Friday, December 23, 2005

Carnival of Bad History, Winter 2005 edition 

Number four of Carnival of Bad History is up over at Neural Gourmet. This is the biggest and baddest Bad History yet. It has Nazis (how can you do bad history on the internet without Nazis?). It has current events. It has Ninjas. It has woolly mammoths (okay, I sent that one). It even has annoying e-mail from your in-laws. Two of our Liberal Coalition blogs are represented this time.

I'm still reading my way through the choice offerings, but I haven't found a bad post yet. Go visit the Neural Gourmet and check out the bad holiday smorgasborg.

Friday Blogaround 

T'was the Friday before Christmas and all through the blogs not a creature was stirring...except me, who's looking over what the rest of The Liberal Coaltion is writing about this week.
  • Natalie has some Christmas recipes.
  • archy reprints a holiday classic.
  • Bark Bark Woof Woof on selling the war.
  • blogAmY and Dave review some films.
  • bloggg gets in the holiday spirit with the Pope.
  • Chris announces the Brownie Award winners.
  • Collective Sigh has a Christmas giggle.
  • Lambert at CorrenteWire looks into what the administration is really spying on.
  • Dodecahedron has a primer on the Fourth Amendment.
  • NTodd goes fishing.
  • Echidne on Romney's ruminations.
  • firedoglake has Bill O'Reilly's Christmas list.
  • First Draft responds to a cultural stereotype of Democrats.
  • The Fulcrum has a little reminder of a spirit from times past (1974 and 1998) and perhaps future.
  • Happy Furry Puppy has some retakes on some holiday classics.
  • Harry Dogwater )~ goes to Church.
  • iddybud on the way we spend our Christmas bonus.
  • Left Is Right has a quote from a Congressman speaking about the rule of law. Guess who he's talking about.
  • Liberty Street reaches out to a family in pain.
  • Make Me a Commentator reviews a review of Munich.
  • Musing's musings on the Illinois bishops view of marriage.
  • Pen-Elayne has a heart-healthy holiday recipe for latkes. Mmmm!
  • Rook's Rant is on OBL's phony phone story.
  • rubber hose has the truth behind the ellipsis....
  • Science and Politics has his list up for the Koufax Awards. Are yours in?
  • Uptown Ruler at Scrutiny Hooligans is having gas pains.
  • Sooner Thought goes for lunch.
  • Speedkill is back on the internet highway and killing off the War on Christmas.
  • Steve Gilliard looks at some ripples from the transit strike in NYC that will last long afterward.
  • T. Rex on the truth behind the lying liars.
  • The Countess reports on the reaction to the PBS domestic-violence documentary Breaking the Silence.
  • Wanda sends a Christmas wish to the Congress.
  • WTF Is It Now?? on the VP's response to critics.
  • The Yellow Doggerel Democrat composes a poem for the news.
  • ...You Are A Tree wishes everyone a cool yule.
  • Have a great weekend, and if you celebrate a holiday, don't forget the thank-you notes.

    Cross-posted from Bark Bark Woof Woof.

    Wednesday, December 21, 2005

    No Bye, No Aloha 

    As of now, the Invisible library is closed. I don't have enough spare time to work on my blog and work on my novel and artwork. And life's too short to risk getting fired blogging at work. So, the lights are off and the doors closed for good.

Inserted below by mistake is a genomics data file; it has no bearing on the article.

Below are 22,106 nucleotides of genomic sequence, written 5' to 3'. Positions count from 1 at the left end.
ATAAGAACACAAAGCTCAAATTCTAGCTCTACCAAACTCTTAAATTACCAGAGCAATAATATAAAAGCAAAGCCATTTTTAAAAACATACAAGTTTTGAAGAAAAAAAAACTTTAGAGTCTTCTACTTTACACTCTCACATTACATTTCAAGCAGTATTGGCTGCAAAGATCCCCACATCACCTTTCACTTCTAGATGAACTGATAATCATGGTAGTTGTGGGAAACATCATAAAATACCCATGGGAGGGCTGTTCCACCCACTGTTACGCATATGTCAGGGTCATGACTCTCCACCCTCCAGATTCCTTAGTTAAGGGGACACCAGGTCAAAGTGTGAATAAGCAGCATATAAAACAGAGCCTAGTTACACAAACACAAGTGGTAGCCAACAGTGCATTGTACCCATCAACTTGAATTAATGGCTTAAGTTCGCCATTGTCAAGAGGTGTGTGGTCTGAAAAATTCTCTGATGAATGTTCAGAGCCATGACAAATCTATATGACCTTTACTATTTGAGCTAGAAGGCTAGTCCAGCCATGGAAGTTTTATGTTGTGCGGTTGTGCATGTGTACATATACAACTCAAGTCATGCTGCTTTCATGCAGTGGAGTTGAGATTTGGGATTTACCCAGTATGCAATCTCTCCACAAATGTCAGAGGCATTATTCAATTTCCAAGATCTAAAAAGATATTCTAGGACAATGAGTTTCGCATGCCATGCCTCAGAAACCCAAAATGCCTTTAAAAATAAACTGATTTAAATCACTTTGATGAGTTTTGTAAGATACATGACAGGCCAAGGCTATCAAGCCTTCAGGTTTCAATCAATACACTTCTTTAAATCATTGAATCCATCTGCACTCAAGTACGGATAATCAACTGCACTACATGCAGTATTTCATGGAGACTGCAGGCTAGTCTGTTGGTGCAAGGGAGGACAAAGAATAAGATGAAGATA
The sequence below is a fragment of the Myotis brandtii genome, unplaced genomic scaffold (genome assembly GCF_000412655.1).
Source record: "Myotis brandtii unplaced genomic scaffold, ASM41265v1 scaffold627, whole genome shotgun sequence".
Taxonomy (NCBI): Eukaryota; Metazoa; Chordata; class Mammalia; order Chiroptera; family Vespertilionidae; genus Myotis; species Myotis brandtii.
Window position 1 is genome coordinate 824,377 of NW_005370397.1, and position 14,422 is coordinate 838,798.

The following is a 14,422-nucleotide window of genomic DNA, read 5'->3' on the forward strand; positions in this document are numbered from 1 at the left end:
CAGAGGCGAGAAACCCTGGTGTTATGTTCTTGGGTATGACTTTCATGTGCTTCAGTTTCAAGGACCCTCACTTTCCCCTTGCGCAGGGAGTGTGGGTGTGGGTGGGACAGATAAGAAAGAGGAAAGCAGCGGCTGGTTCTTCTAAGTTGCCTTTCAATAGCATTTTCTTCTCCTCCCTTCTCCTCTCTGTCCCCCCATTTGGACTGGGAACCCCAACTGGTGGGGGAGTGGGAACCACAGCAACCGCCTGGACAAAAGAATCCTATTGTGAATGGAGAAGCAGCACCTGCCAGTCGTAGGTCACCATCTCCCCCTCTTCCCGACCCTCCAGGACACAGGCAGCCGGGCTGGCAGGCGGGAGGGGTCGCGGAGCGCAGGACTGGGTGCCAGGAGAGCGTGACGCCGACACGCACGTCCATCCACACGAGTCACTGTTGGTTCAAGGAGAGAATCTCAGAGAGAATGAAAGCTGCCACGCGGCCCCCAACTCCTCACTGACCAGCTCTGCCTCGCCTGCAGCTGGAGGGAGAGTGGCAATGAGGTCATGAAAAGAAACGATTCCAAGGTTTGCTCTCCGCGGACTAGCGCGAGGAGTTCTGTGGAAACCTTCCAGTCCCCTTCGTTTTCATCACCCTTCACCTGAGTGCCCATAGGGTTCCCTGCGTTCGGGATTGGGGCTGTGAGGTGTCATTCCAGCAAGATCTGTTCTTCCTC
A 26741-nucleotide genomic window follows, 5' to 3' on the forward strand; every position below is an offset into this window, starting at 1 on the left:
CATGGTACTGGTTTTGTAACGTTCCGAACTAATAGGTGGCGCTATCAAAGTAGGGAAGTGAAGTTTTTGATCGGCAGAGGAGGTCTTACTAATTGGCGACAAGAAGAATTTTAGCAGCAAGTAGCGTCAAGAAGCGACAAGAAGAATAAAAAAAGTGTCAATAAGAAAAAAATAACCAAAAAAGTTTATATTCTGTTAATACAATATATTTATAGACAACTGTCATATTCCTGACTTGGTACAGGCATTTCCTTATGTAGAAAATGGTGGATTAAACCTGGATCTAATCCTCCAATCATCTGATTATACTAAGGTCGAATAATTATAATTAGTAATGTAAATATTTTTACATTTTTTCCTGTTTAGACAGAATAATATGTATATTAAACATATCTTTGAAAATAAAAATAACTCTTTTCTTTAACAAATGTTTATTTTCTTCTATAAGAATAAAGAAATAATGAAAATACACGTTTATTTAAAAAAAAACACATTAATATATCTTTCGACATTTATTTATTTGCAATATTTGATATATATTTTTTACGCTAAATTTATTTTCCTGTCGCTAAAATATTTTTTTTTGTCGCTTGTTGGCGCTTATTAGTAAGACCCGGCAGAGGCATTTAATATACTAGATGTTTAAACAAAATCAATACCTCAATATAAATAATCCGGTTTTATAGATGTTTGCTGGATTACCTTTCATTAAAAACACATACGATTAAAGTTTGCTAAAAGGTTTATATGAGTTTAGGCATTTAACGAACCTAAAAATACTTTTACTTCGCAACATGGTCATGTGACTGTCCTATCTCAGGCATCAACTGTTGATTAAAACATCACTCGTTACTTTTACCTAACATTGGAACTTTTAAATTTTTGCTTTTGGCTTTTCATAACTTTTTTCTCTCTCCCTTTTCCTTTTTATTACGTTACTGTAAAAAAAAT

But I'm not going away altogether. My website will remain, and soon I'll have both a gallery of cat pictures up, plus my illustrated novella as a PDF to download. I may even have real paper and ink books for sale soon. Plus, I'll be around as a reader and commentator.

    I've enjoyed being not just a blogger but also part of the Liberal Coalition. You've all made it a blast and well worth the while. Sometimes, I even think someone out there reads my words and understands something about the world I see and how I see it. As an aspiring author, that's all I can hope for.

    Raise the Shire 

    Peter Daou writes:
    The third button on the Daou Report's navigation bar links to the U.S. Constitution, a Constitution many Americans believe is on life support - if not already dead. The cause of its demise is the corrosive interplay between the Bush administration, a bevy of blind apologists, a politically apathetic public, a well-oiled rightwing message machine, lapdog reporters, and a disorganized opposition. The domestic spying case perfectly illuminates the workings of that system. And the unfolding of this story augurs poorly for those who expect it to yield different results from other administration scandals.

    Here's why: the dynamic of a typical Bush scandal follows familiar contours...

    1. POTUS circumvents the law - an impeachable offense.

    2. The story breaks (in this case after having been concealed by a news organization until well after Election 2004).

    3. The Bush crew floats a number of pushback strategies, settling on one that becomes the mantra of virtually every Republican surrogate. These Republicans face down poorly prepped Dem surrogates and shred them on cable news shows.

    4. Rightwing attack dogs on talk radio, blogs, cable nets, and conservative editorial pages maul Bush's critics as traitors for questioning the CIC.

    5. The Republican leadership plays defense for Bush, no matter how flagrant the Bush over-reach, no matter how damaging the administration's actions to America's reputation and to the Constitution. A few 'mavericks' like Hagel or Specter risk the inevitable rightwing backlash and meekly suggest that the president should obey the law. John McCain, always the Bush apologist when it really comes down to it, minimizes the scandal.

    6. Left-leaning bloggers and online activists go ballistic, expressing their all-too-familiar combination of outrage at Bush and frustration that nothing ever seems to happen with these scandals. Several newspaper editorials echo these sentiments but quickly move on to other issues.